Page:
Parents are usually the first to recognize that their child has a problem with emotions or behavior. Still, the decision to seek professional help can be difficult and painful for a parent. The first step is to gently try to talk to the child. An honest open talk about feelings can often help. Parents may choose to consult with the child's providers, teachers, members of the clergy, or other adults who know the child well. These steps may resolve the problems for the child and family. Following are a few signs which may indicate that a child and adolescent psychiatric evaluation will be useful.
Marked fall in school performance
Poor grades in school despite trying very hard
Severe worry or anxiety, as shown by regular refusal to go to school, go to sleep or take part in activities that are normal for the child's age
Frequent physical complaints
Hyperactivity; fidgeting; constant movement beyond regular playing with or without difficulty paying attention
Persistent disobedience or aggression (longer than 6 months) and provocative opposition to authority figures
Frequent, unexplainable temper tantrums
Threatens to harm or kill oneself
PRE-ADOLESCENTS AND ADOLESCENTS
Marked decline in school performance
Inability to cope with problems and daily activities
Marked changes in sleeping and/or eating habits
Extreme difficulties in concentrating that get in the way at school or at home
Sexual acting out
Depression shown by sustained, prolonged negative mood and attitude, often accompanied by poor appetite, difficulty sleeping or thoughts of death
Severe mood swings
Strong worries or anxieties that get in the way of daily life, such as at school or socializing
Repeated use of alcohol and/or drugs
The child and adolescent mental health provider is a provider who specializes in the diagnosis and the treatment of disorders of thinking, feeling and/or behavior affecting children, adolescents, and their families. A child and adolescent psychiatrist offers families the advantages of a medical education, the medical traditions of professional ethics, and medical responsibility for providing comprehensive care.
The child and adolescent mental health provider uses a knowledge of biological, psychological, and social factors in working with clients. Initially, a comprehensive diagnostic examination is performed to evaluate the current problem with attention to its physical, genetic, developmental, emotional, cognitive, educational, family, peer, and social components. The child and adolescent mental health provider arrives at a diagnosis and diagnostic formulation which are shared with the client and family. The child and adolescent mental health provider then designs a treatment plan which considers all the components and discusses these recommendations with the child or adolescent and family.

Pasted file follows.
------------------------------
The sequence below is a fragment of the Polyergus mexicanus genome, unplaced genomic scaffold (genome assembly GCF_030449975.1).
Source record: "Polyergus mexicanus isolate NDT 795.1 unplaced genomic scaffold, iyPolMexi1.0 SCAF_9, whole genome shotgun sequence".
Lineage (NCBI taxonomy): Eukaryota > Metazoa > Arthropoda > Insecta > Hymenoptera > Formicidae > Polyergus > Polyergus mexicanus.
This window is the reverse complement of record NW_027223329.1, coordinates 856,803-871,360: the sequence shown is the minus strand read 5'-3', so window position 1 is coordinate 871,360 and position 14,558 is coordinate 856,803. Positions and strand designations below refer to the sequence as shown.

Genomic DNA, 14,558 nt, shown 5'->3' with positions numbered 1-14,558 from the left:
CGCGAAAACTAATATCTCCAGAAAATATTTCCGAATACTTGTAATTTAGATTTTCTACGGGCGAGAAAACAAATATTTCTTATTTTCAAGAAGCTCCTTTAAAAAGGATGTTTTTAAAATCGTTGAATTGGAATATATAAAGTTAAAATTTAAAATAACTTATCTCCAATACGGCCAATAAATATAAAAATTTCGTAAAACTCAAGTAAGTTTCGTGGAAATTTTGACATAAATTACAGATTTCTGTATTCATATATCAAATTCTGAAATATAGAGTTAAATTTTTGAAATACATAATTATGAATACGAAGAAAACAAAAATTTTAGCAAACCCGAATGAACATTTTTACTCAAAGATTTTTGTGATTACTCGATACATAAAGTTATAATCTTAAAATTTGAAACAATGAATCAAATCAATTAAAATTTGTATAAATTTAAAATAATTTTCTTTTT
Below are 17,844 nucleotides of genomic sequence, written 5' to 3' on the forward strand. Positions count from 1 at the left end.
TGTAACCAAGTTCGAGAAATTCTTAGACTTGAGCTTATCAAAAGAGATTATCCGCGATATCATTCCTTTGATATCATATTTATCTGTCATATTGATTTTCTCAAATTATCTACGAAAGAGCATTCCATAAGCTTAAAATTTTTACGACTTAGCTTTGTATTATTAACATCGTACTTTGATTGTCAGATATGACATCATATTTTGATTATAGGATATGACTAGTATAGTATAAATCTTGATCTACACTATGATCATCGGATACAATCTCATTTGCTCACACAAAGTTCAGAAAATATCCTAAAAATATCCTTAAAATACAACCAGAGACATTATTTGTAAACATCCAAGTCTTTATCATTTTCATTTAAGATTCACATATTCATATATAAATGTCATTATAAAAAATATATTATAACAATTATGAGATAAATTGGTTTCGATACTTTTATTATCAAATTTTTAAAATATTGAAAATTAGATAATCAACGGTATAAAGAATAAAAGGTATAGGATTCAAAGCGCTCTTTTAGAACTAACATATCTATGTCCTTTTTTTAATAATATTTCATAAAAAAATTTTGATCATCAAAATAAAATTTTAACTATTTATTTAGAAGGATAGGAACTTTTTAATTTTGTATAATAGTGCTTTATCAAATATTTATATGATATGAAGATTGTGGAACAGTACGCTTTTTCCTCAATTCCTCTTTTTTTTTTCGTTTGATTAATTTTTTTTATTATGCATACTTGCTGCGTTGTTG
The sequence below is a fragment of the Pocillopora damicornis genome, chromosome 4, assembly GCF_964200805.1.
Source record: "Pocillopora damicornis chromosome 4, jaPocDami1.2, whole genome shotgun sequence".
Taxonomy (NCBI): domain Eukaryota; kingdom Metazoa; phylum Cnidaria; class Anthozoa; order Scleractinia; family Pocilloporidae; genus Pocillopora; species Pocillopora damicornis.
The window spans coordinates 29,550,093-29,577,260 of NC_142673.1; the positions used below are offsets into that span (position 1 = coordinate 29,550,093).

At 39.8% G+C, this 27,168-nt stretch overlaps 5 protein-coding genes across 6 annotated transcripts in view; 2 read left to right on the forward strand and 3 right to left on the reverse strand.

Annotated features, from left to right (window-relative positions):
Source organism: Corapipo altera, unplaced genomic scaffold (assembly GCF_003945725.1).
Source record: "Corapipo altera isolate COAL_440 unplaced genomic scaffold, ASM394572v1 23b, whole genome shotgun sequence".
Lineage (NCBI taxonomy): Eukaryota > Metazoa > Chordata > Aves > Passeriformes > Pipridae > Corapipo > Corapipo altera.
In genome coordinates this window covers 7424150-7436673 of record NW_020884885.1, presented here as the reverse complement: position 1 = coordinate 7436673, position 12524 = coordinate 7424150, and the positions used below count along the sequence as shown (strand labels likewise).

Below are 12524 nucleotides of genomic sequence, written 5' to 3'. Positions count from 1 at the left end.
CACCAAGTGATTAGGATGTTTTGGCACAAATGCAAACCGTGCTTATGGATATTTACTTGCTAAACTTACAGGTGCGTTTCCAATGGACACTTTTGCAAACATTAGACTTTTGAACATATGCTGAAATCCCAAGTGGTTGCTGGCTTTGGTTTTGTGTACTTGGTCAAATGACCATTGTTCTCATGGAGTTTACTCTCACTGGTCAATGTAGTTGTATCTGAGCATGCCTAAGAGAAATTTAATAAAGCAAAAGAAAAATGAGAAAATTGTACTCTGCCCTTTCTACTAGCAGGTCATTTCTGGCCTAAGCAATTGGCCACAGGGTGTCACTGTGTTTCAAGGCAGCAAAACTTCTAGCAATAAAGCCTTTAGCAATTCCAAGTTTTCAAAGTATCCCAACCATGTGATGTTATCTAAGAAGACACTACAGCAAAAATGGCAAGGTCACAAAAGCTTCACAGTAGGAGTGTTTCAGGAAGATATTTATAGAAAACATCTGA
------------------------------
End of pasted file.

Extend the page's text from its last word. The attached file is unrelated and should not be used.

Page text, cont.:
An integrated approach may involve individual, group or family psychotherapy; medication; and/or consultation with other providers or professionals from schools, juvenile courts, social agencies or other community organizations. In addition, the child psychiatrist is prepared and expected to act as an advocate for the best interests of children and adolescents. Child and adolescent mental health provider perform consultations in a variety of settings (schools, juvenile courts, social agencies).
Medication can be an effective part of the treatment for several psychiatric disorders of childhood and adolescence. A provider's recommendation to use medication often raises many concerns and questions in both the parents and the youngster. The provider who recommends medication should be experienced in treating psychiatric illnesses in children and adolescents. He or she should fully explain the reasons for medication use, what benefits the medication should provide, as well as possible risks and side effects and other treatment alternatives.
Psychotherapy refers to a variety of techniques and methods used to help children and adolescents who are experiencing difficulties with their emotions or behavior. Although there are different types of psychotherapy, each relies on communications as the basic tool for bringing about change in a person's feelings and behaviors.
Psychotherapy may involve an individual child, a group of children, a family, or multiple families. In children and adolescents, playing, drawing, building, and pretending, as well as talking, are important ways of sharing feelings and resolving problems.
As part of the initial assessment, a qualified mental health professional or child and adolescent psychiatrist will determine the need for psychotherapy. This decision will be based on such things as the child's current problems, history, level of development, ability to cooperate with treatment, and what interventions are most likely to help with the presenting concerns. Psychotherapy is often used in combination with other treatments (medication, behavior management, or work with the school). The relationship that develops between the therapist and the client is very important. The child or adolescent must feel comfortable, safe and understood. This type of trusting environment makes it much easier for the child to express his/her thoughts and feelings and to use the therapy in a helpful way.
Psychotherapy helps children and adolescents in a variety of ways. They receive emotional support, resolve conflicts with people, understand feelings and problems, and try out new solutions to old problems. Goals for therapy may be specific (change in behavior, improved relations with friends or family), or more general (less anxiety, better self-esteem). The length of psychotherapy depends on the complexity and severity of problems.